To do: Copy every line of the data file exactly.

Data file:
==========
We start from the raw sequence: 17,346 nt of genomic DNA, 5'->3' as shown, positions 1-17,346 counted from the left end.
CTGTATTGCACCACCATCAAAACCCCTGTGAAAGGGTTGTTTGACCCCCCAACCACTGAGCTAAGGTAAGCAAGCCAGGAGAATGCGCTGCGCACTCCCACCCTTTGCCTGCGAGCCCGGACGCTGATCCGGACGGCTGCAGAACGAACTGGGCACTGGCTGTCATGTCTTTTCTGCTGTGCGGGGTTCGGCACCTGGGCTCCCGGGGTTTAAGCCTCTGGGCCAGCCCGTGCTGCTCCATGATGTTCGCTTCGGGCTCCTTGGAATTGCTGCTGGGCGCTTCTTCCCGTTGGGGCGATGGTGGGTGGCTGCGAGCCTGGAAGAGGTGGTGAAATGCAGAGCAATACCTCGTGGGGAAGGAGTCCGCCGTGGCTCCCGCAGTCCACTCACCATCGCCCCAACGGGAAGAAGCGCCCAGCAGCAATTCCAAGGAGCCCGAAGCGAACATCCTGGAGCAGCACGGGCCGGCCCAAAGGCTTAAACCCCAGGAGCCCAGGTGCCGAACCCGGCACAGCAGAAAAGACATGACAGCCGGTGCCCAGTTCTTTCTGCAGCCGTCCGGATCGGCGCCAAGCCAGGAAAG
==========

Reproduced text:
We start from the raw sequence: 17,346 nt of genomic DNA, 5'->3' as shown, positions 1-17,346 counted from the left end.
CTGTATTGCACCACCATCAAAACCCCTGTGAAAGGGTTGTTTGACCCCCCAACCACTGAGCTAAGGTAAGCAAGCCAGGAGAATGCGCTGCGCACTCCCACCCTTTGCCTGCGAGCCCGGACGCTGATCCGGACGGCTGCAGAACGAACTGGGCACTGGCTGTCATGTCTTTTCTGCTGTGCGGGGTTCGGCACCTGGGCTCCCGGGGTTTAAGCCTCTGGGCCAGCCCGTGCTGCTCCATGATGTTCGCTTCGGGCTCCTTGGAATTGCTGCTGGGCGCTTCTTCCCGTTGGGGCGATGGTGGGTGGCTGCGAGCCTGGAAGAGGTGGTGAAATGCAGAGCAATACCTCGTGGGGAAGGAGTCCGCCGTGGCTCCCGCAGTCCACTCACCATCGCCCCAACGGGAAGAAGCGCCCAGCAGCAATTCCAAGGAGCCCGAAGCGAACATCCTGGAGCAGCACGGGCCGGCCCAAAGGCTTAAACCCCAGGAGCCCAGGTGCCGAACCCGGCACAGCAGAAAAGACATGACAGCCGGTGCCCAGTTCTTTCTGCAGCCGTCCGGATCGGCGCCAAGCCAGGAAAG